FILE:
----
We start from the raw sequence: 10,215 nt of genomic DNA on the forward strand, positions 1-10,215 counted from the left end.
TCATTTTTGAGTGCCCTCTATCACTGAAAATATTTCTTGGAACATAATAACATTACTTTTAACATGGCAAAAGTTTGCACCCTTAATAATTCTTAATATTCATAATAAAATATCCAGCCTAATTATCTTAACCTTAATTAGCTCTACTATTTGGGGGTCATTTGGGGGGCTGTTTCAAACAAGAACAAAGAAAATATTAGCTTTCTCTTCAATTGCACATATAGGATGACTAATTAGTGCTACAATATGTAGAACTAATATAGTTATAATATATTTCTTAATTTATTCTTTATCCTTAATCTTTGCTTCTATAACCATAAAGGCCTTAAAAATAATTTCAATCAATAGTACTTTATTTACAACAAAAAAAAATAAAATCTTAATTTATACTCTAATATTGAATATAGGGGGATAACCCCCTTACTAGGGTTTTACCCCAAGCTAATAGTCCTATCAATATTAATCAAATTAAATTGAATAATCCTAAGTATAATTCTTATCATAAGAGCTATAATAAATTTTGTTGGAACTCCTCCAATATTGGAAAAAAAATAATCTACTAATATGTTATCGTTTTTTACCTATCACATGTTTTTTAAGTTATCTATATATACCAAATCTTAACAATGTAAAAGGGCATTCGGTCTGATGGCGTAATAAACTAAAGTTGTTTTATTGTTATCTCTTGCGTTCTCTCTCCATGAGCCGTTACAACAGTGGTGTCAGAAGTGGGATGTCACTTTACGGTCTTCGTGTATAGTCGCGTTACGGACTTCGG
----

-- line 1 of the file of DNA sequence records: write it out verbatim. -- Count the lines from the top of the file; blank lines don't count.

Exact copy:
We start from the raw sequence: 10,215 nt of genomic DNA on the forward strand, positions 1-10,215 counted from the left end.